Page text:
Kelli Parrish was one notable exception. For several years she and her sweet mother Kay were about the only connection to the church congregation that a few years before had been a huge part of my life. There wasn't too much else, but as I found, friendship with Kelli kept me abreast of developments—and disintegrations—within the church. She was my lifeline to the church and even to a bit of spirituality for years to come. She and Kay were always ready friends of mine, and even though time might pass in larger or smaller blocks, the same spirit was always there. But let's not get too far ahead. There's that one Saturday at the end of February 1993, to start with.

Moving Violations

Until I refreshed my memory with my journal from then, I'd forgotten the part about not having been to her new house prior to spending that Saturday night with her. She lived in a place that came to be known as the "Treehouse" —a spot on the edge of the Mission Hills community of San Diego, overlooking the airport. (It's actually just a mile or so from my church now. In fact, for a time, she went there as a pew sitter herself.) Her place was up an insanely steep hill that juts off another road that itself is barely wide enough to park one lane of cars and let two other cars pass. Her street name did not appear to be anything more than a nebulous driveway up a crazy hill. That's what it looked like once I even found the first street after getting turned around in the odd combinations of dead end streets, one way streets, and other navigational oddness that defines that area. Her directions sounded clear enough. But in the downpour, everything got way more difficult. It took me 45 minutes to do what should have taken 20.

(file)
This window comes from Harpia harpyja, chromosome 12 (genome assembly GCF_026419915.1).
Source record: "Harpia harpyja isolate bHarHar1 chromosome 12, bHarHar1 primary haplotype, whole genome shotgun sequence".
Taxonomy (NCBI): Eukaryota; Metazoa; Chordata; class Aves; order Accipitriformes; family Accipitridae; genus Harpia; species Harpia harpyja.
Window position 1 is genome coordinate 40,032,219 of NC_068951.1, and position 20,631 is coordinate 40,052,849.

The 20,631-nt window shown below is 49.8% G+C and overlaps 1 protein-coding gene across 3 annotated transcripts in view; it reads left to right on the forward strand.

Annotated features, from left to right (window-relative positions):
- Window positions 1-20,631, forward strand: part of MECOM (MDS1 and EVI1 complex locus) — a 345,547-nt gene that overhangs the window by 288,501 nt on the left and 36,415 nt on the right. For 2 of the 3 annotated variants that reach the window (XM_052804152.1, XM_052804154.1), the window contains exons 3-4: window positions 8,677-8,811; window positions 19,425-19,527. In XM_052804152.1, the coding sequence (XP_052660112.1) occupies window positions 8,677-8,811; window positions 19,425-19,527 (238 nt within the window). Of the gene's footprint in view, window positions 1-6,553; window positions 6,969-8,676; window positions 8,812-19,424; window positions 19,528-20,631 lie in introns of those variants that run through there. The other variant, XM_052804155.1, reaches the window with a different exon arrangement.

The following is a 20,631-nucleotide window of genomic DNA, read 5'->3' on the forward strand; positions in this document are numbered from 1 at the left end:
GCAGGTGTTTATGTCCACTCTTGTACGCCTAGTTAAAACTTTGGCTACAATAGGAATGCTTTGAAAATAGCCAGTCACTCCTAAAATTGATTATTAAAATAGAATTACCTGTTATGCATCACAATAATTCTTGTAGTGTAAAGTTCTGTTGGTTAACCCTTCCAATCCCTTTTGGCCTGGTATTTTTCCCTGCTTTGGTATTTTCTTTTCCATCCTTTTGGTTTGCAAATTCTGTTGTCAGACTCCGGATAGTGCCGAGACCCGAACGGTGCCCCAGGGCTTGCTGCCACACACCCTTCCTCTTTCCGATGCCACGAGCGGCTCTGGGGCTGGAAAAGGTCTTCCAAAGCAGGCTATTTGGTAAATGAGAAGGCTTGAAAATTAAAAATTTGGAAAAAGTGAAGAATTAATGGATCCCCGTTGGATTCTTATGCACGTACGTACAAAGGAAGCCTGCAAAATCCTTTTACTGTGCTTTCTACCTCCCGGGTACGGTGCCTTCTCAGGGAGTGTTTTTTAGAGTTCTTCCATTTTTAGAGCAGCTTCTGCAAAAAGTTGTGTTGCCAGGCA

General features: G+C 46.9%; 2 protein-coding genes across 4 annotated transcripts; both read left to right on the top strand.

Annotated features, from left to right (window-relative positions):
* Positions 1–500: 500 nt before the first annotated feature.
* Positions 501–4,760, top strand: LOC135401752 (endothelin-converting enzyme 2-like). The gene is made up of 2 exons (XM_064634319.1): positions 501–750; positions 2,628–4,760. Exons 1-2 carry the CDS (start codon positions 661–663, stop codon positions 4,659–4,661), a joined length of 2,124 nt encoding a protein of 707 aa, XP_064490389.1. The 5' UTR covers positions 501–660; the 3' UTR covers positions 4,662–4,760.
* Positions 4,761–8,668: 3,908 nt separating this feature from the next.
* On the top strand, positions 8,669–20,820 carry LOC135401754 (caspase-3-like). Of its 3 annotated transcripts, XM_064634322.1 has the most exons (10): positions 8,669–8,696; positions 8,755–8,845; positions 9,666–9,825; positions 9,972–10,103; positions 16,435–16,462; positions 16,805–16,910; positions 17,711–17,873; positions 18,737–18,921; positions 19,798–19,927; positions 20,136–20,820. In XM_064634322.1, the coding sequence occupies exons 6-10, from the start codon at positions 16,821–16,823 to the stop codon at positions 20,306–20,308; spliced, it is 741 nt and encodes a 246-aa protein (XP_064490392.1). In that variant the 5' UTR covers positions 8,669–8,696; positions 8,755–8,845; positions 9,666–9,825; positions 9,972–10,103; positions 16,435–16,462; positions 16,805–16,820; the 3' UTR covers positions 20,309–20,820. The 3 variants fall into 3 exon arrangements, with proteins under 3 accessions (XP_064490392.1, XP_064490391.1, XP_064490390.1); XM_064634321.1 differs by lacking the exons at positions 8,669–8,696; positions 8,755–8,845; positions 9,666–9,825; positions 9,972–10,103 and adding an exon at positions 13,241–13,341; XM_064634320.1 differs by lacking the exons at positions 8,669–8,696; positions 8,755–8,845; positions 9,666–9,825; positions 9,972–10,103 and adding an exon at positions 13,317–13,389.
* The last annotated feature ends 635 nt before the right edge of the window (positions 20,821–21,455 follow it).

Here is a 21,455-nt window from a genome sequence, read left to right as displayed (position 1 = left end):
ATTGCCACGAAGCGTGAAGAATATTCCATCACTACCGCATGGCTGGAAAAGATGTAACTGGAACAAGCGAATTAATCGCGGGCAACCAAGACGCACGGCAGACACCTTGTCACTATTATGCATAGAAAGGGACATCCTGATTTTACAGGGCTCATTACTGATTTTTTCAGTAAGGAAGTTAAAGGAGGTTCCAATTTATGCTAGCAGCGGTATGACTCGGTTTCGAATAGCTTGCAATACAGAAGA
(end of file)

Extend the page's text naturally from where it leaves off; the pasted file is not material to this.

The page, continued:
Finally I arrived at the Treehouse, a 2.5 story duplex up that nasty hill. It was indeed a sight, the balcony having a nice view of the harbor and airport and a bit of downtown. It was a place I'd get to know in the coming years. Often I'd been made to feel quite welcome there. For this first visit, we made small talk and headed out in the Ford Escort, not really knowing where we'd go. It was odd. She wasn't my date. No, at that point and for years to come, Kelli was kind of like a kid sister to me, and a church sister at that. This wasn't a date, and it would be years before our first movement toward our present relationship was made, and years more before we embraced it and went full on. But she was sometimes loud and outrageous. Colorful. Opinionated. Bold. Free spirited. Interesting. Too much for me. And she had lived a life or two by the time this night happened. Everything she was stood in stark opposition to Melissa.